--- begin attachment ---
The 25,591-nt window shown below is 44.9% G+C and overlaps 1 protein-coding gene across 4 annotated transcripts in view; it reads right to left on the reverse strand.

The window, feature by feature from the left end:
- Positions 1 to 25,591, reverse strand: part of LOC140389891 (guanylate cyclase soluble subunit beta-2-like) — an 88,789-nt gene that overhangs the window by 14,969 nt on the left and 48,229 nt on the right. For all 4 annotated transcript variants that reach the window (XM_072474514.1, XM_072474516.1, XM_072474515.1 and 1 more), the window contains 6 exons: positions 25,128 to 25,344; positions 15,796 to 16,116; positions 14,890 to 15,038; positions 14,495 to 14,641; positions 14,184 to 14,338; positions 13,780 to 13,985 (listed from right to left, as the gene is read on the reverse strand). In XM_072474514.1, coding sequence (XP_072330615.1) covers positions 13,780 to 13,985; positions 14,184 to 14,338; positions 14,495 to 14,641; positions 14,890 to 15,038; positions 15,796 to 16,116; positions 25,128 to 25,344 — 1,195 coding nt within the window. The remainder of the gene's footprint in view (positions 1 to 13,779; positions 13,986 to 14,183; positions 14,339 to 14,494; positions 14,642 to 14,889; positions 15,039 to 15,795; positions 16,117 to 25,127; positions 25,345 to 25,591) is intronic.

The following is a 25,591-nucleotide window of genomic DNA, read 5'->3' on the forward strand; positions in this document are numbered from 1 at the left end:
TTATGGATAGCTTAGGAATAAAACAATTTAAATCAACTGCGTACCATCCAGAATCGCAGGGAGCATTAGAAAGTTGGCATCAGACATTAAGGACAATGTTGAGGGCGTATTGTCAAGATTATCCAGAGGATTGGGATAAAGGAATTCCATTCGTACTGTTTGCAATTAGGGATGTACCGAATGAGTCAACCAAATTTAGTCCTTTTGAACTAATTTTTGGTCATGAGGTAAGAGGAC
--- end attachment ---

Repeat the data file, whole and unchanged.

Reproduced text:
The 25,591-nt window shown below is 44.9% G+C and overlaps 1 protein-coding gene across 4 annotated transcripts in view; it reads right to left on the reverse strand.

The window, feature by feature from the left end:
- Positions 1 to 25,591, reverse strand: part of LOC140389891 (guanylate cyclase soluble subunit beta-2-like) — an 88,789-nt gene that overhangs the window by 14,969 nt on the left and 48,229 nt on the right. For all 4 annotated transcript variants that reach the window (XM_072474514.1, XM_072474516.1, XM_072474515.1 and 1 more), the window contains 6 exons: positions 25,128 to 25,344; positions 15,796 to 16,116; positions 14,890 to 15,038; positions 14,495 to 14,641; positions 14,184 to 14,338; positions 13,780 to 13,985 (listed from right to left, as the gene is read on the reverse strand). In XM_072474514.1, coding sequence (XP_072330615.1) covers positions 13,780 to 13,985; positions 14,184 to 14,338; positions 14,495 to 14,641; positions 14,890 to 15,038; positions 15,796 to 16,116; positions 25,128 to 25,344 — 1,195 coding nt within the window. The remainder of the gene's footprint in view (positions 1 to 13,779; positions 13,986 to 14,183; positions 14,339 to 14,494; positions 14,642 to 14,889; positions 15,039 to 15,795; positions 16,117 to 25,127; positions 25,345 to 25,591) is intronic.

The following is a 25,591-nucleotide window of genomic DNA, read 5'->3' on the forward strand; positions in this document are numbered from 1 at the left end:
TTATGGATAGCTTAGGAATAAAACAATTTAAATCAACTGCGTACCATCCAGAATCGCAGGGAGCATTAGAAAGTTGGCATCAGACATTAAGGACAATGTTGAGGGCGTATTGTCAAGATTATCCAGAGGATTGGGATAAAGGAATTCCATTCGTACTGTTTGCAATTAGGGATGTACCGAATGAGTCAACCAAATTTAGTCCTTTTGAACTAATTTTTGGTCATGAGGTAAGAGGAC